Press 2018-02-23T15:46:00+00:00

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Ubiquity Press ]u[

15 October, 2018
We are happy to announce that we have released a technical change that allows readers to annotate e-books within the browser. Books at Ubiquity Press, and on the wider Ubiquity Partner Network, are often available in EPUB format. We use a great open source package created and maintained by Fred Chasen from which allows site visitors to read the books in any browser. This means that there are no files to download and no additional software/hardware required to read the EPUB content. We are pleased to say that we have released the latest version of EPUB.js on our platform, which now supports the highly-regarded annotation overlay Hypothesis. The software is built as an open source, community-driven, non-profit service. Hypothesis is a free service to users and allows annotations, highlights, and page notes to be made publicly, privately to oneself, or to a private group (ideal for a class discussion).


27 August, 2018
Working in open-access institutions with a large majority of underserved populations, community college instructors often face the twofold tasks of helping students become conversant in discipline-specific coursework and also bringing students up-to-speed in their academic skill sets. Between publishers' higher costs of textbooks and students' struggle with large amounts of reading materials, getting students to both access and engage more deeply with texts is a challenge. Using annotation tools that leverage 21st-century technology to bring social reading back to its traditional roots, instructors can help their students develop critical thinking, digital literacy, and collaboration skills.


30 July, 2018
This white paper has been elaborated by the Tools (R&D) Working Group, one of the 7 Working Groups launched by the OPERAS research infrastructure. The Working Group goal was to set up a list of tools and development which need to be done, to improve their usability for the OPERAS partners. The approach in OPERAS emphasizes the importance of building the open science scholarly communication infrastructure in Social Sciences and Humanities on community driven tools. In this perspective, the development of Open Source tools and the setup of a toolbox appear to be appropriate answers to the existing needs and evolutions in scholarly publishing.

Outils Froids

23 May, 2018
Il est évident que si l’on souhaite mettre en oeuvre une activité de veille collaborative, et plus spécifiquement d’analyse de l’information captée par celle-ci, il faut disposer d’outils susceptibles d’y aider. Diigo ou permettent de sélectionner et éventuellement de partager les éléments importants de nos lectures et peuvent de ce fait devenir de véritables outils d’aide à l’analyse.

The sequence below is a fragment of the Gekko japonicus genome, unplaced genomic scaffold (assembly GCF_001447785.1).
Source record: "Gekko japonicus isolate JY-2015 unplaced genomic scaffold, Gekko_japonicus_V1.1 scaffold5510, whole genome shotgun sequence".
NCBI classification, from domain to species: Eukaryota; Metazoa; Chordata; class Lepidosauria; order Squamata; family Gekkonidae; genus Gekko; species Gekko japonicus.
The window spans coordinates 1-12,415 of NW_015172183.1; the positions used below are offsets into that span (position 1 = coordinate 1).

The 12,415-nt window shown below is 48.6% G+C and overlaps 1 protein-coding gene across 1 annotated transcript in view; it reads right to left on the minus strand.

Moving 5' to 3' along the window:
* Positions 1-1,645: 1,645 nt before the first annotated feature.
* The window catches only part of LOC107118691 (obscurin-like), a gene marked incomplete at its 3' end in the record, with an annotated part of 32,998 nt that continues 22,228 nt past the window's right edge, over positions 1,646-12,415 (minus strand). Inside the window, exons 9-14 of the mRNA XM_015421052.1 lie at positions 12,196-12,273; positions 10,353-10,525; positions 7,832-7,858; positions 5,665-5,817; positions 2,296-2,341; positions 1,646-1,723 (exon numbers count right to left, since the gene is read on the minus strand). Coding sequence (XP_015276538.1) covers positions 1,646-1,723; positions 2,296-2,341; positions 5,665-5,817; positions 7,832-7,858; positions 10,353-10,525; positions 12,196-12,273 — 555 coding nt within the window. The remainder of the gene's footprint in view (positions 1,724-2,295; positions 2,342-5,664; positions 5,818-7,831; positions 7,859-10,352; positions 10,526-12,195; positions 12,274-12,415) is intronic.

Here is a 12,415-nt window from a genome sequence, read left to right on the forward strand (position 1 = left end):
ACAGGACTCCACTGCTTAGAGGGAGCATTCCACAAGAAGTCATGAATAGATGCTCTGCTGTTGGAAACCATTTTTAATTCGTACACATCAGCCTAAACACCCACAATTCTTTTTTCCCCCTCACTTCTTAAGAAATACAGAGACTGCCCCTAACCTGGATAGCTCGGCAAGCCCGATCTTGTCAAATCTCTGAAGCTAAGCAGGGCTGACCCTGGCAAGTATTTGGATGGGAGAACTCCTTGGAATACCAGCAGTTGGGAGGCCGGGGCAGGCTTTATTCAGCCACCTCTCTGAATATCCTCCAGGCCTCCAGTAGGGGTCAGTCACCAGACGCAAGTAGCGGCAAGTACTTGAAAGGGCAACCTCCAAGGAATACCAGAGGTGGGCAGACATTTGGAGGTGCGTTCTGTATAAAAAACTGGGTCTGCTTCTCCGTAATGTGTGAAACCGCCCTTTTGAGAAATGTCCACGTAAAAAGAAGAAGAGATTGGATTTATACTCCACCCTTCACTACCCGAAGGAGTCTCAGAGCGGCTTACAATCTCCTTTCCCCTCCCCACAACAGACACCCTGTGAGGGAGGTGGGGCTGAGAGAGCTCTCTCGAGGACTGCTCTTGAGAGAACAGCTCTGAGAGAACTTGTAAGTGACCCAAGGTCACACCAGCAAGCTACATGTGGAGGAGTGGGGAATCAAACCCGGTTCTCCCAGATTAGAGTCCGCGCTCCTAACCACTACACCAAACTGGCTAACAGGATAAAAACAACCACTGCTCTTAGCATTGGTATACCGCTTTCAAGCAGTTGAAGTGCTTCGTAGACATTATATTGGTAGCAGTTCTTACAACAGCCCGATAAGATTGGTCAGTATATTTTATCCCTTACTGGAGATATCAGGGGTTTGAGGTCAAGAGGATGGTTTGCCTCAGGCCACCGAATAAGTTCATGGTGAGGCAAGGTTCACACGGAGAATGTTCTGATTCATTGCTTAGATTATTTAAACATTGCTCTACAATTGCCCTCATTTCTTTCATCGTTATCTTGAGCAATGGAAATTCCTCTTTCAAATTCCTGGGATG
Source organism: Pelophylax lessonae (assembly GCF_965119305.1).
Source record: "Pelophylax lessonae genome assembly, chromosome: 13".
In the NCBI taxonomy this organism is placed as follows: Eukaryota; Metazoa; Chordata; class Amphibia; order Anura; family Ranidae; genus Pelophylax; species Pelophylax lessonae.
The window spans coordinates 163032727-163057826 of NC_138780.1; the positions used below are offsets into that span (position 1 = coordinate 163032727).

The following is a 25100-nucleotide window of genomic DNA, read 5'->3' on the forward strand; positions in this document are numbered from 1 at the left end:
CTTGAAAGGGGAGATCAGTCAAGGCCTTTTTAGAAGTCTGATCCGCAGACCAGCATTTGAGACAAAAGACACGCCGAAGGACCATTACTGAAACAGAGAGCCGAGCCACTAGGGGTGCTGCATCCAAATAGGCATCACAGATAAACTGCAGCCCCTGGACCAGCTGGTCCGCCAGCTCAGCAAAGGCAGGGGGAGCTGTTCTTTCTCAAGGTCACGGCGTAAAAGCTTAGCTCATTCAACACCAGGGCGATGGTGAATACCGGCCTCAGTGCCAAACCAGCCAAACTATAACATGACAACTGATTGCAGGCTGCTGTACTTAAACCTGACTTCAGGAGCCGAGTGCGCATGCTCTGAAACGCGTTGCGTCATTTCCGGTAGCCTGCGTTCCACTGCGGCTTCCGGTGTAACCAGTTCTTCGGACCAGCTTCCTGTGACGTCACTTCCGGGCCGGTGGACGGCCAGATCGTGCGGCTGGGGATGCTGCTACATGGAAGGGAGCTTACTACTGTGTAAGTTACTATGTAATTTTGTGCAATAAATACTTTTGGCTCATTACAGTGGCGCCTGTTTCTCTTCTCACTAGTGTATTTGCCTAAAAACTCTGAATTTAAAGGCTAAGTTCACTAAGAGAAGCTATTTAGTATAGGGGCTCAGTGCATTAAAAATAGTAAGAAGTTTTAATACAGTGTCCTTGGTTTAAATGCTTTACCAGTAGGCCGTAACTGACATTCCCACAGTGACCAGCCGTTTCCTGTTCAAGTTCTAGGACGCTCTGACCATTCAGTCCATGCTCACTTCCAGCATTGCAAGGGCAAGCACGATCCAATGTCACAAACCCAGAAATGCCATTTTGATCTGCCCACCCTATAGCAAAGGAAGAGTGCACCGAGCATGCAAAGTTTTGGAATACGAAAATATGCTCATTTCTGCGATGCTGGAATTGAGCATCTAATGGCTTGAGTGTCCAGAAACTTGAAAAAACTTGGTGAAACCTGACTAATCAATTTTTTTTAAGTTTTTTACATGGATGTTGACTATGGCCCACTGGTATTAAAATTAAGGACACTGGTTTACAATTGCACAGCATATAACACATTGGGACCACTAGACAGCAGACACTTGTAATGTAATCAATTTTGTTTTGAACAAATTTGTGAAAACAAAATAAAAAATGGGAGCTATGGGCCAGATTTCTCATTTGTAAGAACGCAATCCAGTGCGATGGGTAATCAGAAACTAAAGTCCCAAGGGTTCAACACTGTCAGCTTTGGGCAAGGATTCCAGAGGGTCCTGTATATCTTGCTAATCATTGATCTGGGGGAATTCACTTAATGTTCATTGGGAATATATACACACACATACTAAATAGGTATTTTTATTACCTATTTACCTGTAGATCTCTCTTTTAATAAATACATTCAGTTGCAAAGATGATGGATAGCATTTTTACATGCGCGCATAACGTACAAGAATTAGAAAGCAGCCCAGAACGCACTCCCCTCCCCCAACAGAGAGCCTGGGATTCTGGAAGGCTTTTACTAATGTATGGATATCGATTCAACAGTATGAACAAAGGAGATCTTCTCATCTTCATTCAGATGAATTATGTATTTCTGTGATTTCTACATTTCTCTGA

23 March, 2018
Earlier this year, we launched the annotation and commenting tool, Hypothesis, on eLife to allow users to make notes on all content, including research articles, commentaries, magazine articles and blog posts. A couple of months on, and we are already seeing different ways in which the tool is being used for holding scientific conversations online.


28 February, 2018
Elsevier, one of the world’s largest publishers of scientific journals, hasn’t been shy about shifting away from just publishing to offering a set of tools for scholars to use throughout the research process. Last week the company took another step along that path by announcing a partnership with a nonprofit named Hypothesis, which makes annotation software that lets readers make margin notes on online articles.

Research Information

21 February, 2018
Elsevier and Hypothesis have announced a collaboration to align annotation capabilities in Elsevier’s Research Products with the emerging ecosystem of interoperable clients and services for annotation based on open standards and technologies. By working together, Elsevier and Hypothesis say they are demonstrating two important shifts in scholarly communications: first, the growing role that annotation plays within the life cycle of research and publication; and second, that data standards and open frameworks are increasingly essential to scientific collaboration and progress.


12 February, 2018
The next time you feel moved to comment on an article in the open-access online journal eLife, be prepared for a different user experience. On 31 January, eLife announced it had adopted the open-source annotation service, Hypothesis, replacing its traditional commenting system. That’s the result of a year-long effort between the two services to make Hypothesis more amenable to the scholarly publishing community.

Columbia Journalism Review

1 February, 2018
THE EARTH IS 15 YEARS AWAY from a “mini ice age” “that will cause bitterly cold winters during which rivers such as the Thames freeze over.” That was the claim that kicked off an article in The Telegraph in July 2015.

Digital Media and Learning Research Hub

4 December, 2017
Now, I will be the first to admit that the writing published in scholarly journals often suffers from overuse of jargon and density of language that can render it of little use to educators — that’s a topic for another post. But, for those of us whose careers depend upon publishing in these journals AND are striving to write in clear and relevant ways for multiple audiences, it is frustrating to feel that we are giving a monologue that may be heard only by a few other scholars. This is why I’m so grateful for the experience of having an article that I co-wrote with friend and colleague, Antero Garcia, publicly available on the web annotation platform, Hypothesis, through a partnership between the National Writing Project (NWP) and Marginal Syllabus.
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